Patients with symptoms or suspected to have Covid-19 can self-refer for testing. Those with a mild (symptomatic but with stable clinically) disease confirmed to have Covid-19 can be managed on an outpatient basis by self-isolation and observing public health measures to curtail its spread and pregnancy managed according to standards in Royal College of Obstetricians and Gynaecology (RCOG) guidelines. This also applies to asymptomatic women [5].

Initial management is supportive with oxygen therapy, hydration, monitoring of oxygen saturation, and electrolytes. Specific treatments employed include antiviral, antibacterial, corticosteroid (dexamethasone). Betamethasone can also be given for foetal lung maturity when needed. Admission into ICU may be indicated, and patients may require intubation, mechanical ventilation or ECMO [25].

Pregnancy poses challenges in the management of Covid-19 since symptoms of Covid-19, such as SOB, is similar to the cardiorespiratory changes in pregnancy. Also, considerations are given to the foetal-maternal wellbeing as we weigh the risk of prematurity and early delivery against the maternal condition. The second patient had a very severe disease requiring delivery at 35 weeks to improve maternal pulmonary function. This was challenging to weigh the balance between delivery and prematurity.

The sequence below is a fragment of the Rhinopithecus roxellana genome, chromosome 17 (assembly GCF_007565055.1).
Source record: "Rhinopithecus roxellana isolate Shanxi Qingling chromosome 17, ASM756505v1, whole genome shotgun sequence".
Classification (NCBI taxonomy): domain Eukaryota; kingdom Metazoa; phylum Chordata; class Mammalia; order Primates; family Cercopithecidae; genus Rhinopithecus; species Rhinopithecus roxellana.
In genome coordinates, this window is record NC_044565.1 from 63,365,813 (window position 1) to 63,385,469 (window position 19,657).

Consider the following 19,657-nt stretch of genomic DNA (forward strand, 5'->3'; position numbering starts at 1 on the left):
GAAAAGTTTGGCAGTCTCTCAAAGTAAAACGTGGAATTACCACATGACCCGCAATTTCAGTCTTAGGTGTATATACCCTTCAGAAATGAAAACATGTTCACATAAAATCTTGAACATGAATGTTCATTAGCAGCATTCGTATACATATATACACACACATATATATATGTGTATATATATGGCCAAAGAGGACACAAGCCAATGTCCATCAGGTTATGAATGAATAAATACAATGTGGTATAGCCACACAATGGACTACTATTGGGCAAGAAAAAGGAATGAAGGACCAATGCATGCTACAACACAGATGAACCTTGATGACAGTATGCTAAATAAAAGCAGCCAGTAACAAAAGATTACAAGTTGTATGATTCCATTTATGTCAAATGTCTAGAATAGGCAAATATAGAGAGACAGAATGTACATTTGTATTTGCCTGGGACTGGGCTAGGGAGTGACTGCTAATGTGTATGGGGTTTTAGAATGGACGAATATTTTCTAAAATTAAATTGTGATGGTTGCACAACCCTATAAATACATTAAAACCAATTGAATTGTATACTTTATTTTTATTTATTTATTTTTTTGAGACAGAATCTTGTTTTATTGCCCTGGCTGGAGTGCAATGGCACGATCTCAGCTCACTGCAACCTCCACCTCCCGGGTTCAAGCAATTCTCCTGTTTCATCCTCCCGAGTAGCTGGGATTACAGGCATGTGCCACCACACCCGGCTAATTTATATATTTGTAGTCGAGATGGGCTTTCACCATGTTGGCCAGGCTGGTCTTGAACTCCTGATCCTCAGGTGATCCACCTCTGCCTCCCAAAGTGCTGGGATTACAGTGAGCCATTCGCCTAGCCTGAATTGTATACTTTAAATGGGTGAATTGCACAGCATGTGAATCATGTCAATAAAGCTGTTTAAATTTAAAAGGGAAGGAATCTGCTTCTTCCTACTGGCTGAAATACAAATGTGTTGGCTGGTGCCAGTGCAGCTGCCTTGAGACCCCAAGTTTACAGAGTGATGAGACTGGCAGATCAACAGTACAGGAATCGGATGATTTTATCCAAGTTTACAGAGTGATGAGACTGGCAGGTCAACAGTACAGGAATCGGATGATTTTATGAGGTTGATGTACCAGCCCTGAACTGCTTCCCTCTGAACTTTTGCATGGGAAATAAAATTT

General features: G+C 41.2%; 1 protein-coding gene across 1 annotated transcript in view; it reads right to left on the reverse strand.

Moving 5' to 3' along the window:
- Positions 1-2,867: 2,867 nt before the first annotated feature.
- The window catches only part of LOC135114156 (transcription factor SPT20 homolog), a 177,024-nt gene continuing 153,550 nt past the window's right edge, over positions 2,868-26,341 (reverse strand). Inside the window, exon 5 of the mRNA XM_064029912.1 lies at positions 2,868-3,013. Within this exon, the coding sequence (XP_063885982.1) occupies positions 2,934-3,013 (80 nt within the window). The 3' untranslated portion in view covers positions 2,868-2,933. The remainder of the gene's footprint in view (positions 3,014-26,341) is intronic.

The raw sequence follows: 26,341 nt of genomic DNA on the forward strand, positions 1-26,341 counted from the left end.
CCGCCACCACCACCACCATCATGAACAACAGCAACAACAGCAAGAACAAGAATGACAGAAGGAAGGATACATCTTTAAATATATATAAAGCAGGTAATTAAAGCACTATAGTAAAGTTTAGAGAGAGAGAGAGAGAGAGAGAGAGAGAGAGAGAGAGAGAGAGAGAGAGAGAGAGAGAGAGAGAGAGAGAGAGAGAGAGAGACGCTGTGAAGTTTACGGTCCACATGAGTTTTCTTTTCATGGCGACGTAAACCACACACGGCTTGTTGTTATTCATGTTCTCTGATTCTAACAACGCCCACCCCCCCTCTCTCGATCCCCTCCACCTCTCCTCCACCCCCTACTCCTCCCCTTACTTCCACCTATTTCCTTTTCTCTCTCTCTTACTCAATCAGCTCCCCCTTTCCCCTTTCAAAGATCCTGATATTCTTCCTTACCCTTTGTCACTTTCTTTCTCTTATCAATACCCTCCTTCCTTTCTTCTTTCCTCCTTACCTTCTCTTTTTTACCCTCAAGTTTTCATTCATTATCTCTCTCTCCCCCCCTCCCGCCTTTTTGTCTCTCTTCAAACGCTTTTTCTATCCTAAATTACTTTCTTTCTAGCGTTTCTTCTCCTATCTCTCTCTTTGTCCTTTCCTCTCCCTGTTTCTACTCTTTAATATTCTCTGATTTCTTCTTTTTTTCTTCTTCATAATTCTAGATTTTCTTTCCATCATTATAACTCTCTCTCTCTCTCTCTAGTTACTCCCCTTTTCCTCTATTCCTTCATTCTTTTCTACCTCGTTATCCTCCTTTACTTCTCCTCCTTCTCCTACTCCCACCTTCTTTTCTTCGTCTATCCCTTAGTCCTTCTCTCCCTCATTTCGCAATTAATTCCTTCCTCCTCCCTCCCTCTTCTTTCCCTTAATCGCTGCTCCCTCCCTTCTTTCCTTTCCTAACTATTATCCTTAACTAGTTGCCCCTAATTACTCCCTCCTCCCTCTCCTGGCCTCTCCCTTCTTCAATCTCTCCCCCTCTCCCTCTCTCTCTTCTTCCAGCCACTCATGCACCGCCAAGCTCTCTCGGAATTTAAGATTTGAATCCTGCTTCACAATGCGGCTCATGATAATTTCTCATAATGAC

Challenges faced with the 2 cases were:
  1. Managing deteriorating maternal status, including morbidities associated with a prolonged hospital stay, prolonged ICU stay and long-term effect of oxygen therapy on the lungs (fibrosis).
  2. Early delivery and balancing this with problems of prematurity.
  3. Mode delivery (caesarean section) with the logistic challenges of needed staffing, the timing of delivery, personal protective equipment (PPE), intubation with the generation of aerosol and postoperative care.
  4. Separation of the baby from mother.

Delivery usually depends on foetal-maternal condition as well as obstetric indications. Usually, the caesarean section has been the preferred route in over 90% of cases in hospitalised pregnant women to improve maternal respiratory status [25]. Preterm delivery has been noted to be the most adverse outcome in pregnancy. Both patients in this review were delivered preterm [27].